Did you hear about the woman in Beloit, Wisconsin who served six days of jail time for failing to return her library books? She was pulled over for something non-library related, but the police saw she had a warrant and arrested her. The library had issued three overdue notices and a following citation when she didn't respond to the notices, but the woman claimed she never got anything because she was in the middle of moving. This story got me thinking about what other effects overdue library books might have, like whether or not it could mess with your credit score. To find out just
According to the New York Times, libraries are treating borrowed materials as debts if they've issued a bill to the patron. The Queens Public Library is one example of a library who takes their late fees seriously — it has used Unique Management Services to report late fees to credit bureaus. The Times article explains that it's not clear how many people are actually reported to credit agencies, but Experian and TransUnion (two national credit bureaus) accept reports from Unique. According to spokesmen for those companies, they'll only include debts of more than $50 on consumers' credit reports.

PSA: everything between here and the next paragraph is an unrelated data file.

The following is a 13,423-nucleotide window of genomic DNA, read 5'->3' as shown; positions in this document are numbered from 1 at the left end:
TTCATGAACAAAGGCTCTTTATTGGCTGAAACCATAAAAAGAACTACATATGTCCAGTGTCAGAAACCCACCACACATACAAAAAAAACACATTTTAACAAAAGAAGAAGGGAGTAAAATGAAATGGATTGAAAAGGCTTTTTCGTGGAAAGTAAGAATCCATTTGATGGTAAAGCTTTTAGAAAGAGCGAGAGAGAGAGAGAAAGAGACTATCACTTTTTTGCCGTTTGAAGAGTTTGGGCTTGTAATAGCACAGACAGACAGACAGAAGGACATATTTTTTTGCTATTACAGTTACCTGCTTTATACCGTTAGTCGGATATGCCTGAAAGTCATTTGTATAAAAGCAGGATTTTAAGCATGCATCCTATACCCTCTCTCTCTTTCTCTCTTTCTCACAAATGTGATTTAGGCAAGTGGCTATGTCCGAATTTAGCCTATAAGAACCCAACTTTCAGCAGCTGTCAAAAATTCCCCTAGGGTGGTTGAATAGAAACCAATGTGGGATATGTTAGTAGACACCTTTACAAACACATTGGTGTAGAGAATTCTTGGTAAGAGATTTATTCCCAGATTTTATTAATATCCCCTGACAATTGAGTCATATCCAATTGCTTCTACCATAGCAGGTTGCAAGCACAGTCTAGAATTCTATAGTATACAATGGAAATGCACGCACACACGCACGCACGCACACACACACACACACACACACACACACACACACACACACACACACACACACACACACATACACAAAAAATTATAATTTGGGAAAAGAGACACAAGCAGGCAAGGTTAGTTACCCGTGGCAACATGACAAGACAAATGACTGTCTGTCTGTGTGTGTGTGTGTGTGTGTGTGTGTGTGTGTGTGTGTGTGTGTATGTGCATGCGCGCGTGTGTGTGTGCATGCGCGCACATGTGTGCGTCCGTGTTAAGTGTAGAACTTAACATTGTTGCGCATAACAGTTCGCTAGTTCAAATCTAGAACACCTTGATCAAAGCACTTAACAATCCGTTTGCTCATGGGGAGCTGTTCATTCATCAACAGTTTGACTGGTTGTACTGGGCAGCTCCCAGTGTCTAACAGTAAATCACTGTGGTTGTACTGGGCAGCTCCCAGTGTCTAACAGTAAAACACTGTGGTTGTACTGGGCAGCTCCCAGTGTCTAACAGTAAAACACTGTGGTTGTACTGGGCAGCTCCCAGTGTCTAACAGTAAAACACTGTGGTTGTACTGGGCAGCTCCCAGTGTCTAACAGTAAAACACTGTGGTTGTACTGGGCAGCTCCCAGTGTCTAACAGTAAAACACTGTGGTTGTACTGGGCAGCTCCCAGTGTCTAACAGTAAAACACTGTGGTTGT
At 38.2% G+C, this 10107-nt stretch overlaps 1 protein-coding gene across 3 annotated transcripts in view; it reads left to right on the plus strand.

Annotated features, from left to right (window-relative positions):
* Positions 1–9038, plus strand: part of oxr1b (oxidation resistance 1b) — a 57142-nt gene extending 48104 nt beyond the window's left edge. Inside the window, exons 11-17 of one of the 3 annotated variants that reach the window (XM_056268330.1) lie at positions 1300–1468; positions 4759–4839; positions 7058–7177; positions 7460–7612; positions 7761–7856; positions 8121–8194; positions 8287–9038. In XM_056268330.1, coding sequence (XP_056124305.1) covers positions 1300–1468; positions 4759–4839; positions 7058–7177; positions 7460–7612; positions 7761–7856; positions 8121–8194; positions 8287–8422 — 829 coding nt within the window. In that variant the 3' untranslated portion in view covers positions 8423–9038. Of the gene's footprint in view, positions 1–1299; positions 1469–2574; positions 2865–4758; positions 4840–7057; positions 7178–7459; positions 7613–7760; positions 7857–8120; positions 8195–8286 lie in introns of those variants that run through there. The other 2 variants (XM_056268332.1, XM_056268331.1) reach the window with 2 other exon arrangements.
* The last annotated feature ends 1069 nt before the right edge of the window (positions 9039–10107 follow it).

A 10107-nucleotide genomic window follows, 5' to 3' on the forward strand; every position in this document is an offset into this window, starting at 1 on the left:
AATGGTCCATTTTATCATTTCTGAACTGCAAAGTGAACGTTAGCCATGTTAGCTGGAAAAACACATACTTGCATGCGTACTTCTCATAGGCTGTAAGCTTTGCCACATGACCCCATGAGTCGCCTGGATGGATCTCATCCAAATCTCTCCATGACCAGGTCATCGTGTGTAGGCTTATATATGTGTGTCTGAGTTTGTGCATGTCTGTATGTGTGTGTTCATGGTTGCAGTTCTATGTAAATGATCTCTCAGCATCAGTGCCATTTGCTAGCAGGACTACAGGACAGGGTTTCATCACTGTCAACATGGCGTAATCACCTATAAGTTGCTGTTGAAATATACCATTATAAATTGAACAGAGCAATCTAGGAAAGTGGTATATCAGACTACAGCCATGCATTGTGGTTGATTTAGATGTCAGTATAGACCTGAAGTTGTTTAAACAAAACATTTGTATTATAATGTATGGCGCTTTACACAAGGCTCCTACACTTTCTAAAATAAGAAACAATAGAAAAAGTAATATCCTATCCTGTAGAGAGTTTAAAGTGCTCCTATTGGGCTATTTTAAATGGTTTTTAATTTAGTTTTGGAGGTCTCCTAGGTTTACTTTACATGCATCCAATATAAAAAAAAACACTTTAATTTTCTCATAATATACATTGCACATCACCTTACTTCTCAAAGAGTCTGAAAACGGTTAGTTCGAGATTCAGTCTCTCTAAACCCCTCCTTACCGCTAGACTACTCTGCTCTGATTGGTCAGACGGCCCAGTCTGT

A spokesman for Unique said that fewer than 10 percent of the library patrons contacted by Unique are actually reported to the credit bureaus. He added a reassuring note that even if a library debt is reported, once you pay the debt it typically has "minimal to zero influence on a person's credit rating."